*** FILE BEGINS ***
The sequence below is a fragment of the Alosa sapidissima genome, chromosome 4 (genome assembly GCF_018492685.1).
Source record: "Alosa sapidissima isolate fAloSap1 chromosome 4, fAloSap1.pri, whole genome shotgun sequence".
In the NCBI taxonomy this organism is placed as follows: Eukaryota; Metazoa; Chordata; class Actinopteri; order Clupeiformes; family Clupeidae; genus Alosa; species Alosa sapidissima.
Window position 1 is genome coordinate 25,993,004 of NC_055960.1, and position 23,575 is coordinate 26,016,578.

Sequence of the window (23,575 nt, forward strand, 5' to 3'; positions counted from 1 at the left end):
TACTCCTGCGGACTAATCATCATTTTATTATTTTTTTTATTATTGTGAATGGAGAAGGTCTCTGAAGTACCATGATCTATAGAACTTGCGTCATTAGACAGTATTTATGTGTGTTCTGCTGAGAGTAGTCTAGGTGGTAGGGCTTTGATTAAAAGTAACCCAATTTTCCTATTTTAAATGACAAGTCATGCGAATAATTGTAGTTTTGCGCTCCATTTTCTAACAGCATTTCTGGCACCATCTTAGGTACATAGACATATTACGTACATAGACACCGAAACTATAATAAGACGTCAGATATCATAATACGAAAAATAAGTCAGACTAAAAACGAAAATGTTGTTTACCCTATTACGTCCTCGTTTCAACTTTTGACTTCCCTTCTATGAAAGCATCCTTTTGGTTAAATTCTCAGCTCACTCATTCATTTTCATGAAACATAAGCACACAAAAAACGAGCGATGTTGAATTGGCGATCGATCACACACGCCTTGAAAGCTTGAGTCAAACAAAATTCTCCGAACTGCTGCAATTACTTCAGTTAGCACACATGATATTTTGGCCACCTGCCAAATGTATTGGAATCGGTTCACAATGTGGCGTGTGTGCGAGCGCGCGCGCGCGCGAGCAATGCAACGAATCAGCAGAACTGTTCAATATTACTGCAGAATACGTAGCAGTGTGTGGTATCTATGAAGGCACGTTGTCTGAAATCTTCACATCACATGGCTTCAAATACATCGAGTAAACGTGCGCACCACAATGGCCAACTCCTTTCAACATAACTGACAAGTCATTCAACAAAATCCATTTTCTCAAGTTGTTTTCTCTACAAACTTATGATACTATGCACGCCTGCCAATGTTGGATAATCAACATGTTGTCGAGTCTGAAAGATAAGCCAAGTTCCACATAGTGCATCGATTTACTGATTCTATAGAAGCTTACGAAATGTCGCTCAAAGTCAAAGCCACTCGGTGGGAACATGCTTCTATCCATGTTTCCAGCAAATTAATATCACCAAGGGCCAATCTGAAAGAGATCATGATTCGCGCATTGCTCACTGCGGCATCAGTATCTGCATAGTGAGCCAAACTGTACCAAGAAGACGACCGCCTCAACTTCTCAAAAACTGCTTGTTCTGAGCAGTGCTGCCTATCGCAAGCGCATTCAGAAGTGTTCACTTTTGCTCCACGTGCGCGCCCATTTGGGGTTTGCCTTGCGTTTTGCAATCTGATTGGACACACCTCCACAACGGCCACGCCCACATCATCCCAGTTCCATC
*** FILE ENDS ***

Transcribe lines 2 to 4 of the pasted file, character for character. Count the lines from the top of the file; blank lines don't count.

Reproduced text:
Source record: "Alosa sapidissima isolate fAloSap1 chromosome 4, fAloSap1.pri, whole genome shotgun sequence".
In the NCBI taxonomy this organism is placed as follows: Eukaryota; Metazoa; Chordata; class Actinopteri; order Clupeiformes; family Clupeidae; genus Alosa; species Alosa sapidissima.
Window position 1 is genome coordinate 25,993,004 of NC_055960.1, and position 23,575 is coordinate 26,016,578.